Editor's Note: Ms. Marvel #29 arrives in stores tomorrow, July 30.
Holy crap! That's two issues in a row in which Ms. Marvel has presented almost non-stop action. While the main Secret Invasion title seemed stuck in neutral last month, the various tie-in issues have been vastly superior, and this issue proves no different.
The reader learns what's going on in Manhattan as the Skrull invasion has begun in earnest, and while the rest of the Avengers are in the Savage Land, Ms. Marvel is left all alone to defend the city. There are some flaws with the story though, and the most obvious has to do with the power level of the threat.
For two issues, Brian Reed does a great job establishing Carol's formidable power. Ms. Marvel is one of the heavy hitters in the Marvel universe because she is a great warrior and a soldier. Her all out assault on the Skrull armies last issue and during this follow up comic book confirm this as we see Ms. Marvel go toe to toe with the invading Skrull armada. We've seen this power displayed in previous issues as Carol has taken on cosmic threats like the Brood before.
However, in this issue, the Skrulls don't act like they have a plan, or like they are very intelligent at all. Apparently, the one power they didn't siphon off the Fantastic Four was Reed Richard's intellect. They seem to swarm aimlessly at Ms. Marvel and even with the collective powers of all the Earth's great heroes, the best they can come up with is shape shifting into humans to try and confuse the heroine.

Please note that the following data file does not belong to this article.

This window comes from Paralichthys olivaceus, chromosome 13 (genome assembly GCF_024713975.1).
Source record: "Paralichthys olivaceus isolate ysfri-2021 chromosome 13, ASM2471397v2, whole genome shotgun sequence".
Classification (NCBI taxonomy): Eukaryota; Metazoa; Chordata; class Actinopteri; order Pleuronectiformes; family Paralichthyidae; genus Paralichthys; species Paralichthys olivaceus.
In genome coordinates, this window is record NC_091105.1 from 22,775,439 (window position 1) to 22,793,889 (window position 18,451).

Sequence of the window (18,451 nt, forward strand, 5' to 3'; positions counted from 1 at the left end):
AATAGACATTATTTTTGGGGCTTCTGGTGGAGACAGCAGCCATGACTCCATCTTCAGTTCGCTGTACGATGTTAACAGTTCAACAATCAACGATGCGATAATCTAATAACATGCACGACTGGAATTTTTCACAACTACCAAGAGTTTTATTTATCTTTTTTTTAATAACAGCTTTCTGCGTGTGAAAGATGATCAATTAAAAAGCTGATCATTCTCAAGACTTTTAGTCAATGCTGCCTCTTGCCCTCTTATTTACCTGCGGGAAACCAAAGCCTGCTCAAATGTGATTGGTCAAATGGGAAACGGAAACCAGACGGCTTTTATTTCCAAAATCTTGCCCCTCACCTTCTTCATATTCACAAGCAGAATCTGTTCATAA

At the start of the comic, Carol is attacked by the super giant Skrull seen at the conclusion of last issue. Let's think about this for a second: if the Skrulls are all shape shifters and one of them grows by giant proportions thereby giving Ms. Marvel more problems during the fight than the normal sized Skrulls (she asserts as much at one point), then wouldn't logic dictate that the best course of action would be for all of them to turn into giant Skrulls? Or is there some limitation to the Skrulls' shape shifting powers that prevent more than one from shape shifting the same way? I don't believe Reed addresses this obvious gap in logic.
Nevertheless, this issue is still enjoyable. The story moves at the same brisk pace established by the last one and at least this comic isn't mired in some of the soap opera elements which have been part of the book of late. There's always a place for character development, but when the Skrulls are attacking, all we want to see is some serious butt kicking taking place and Ms. Marvel brings it in spades.
Another plus is the fantastic artwork turned in by Adriana Melo this issue. The Brazilian born artist has been making a name for herself in titles like Witchblade and Dark Horse's various Star Wars titles, but her Marvel work on this title should allay anyone's fears that the departure of Roberto De La Torre would be of permanent detriment to this title.
Final Word: There are no big reveals here, unless you want to count the requisite cliffhanger at the end of the book which poses an intriguing mystery. Mostly, this comic is an old fashioned slugfest as Carol gets down to the business of bashing the skulls out of the invading Skrulls, and this is fine considering how slow the pace has been in the main title up to this point.
What did you think of this book?
Have your say at the Line of Fire Forum!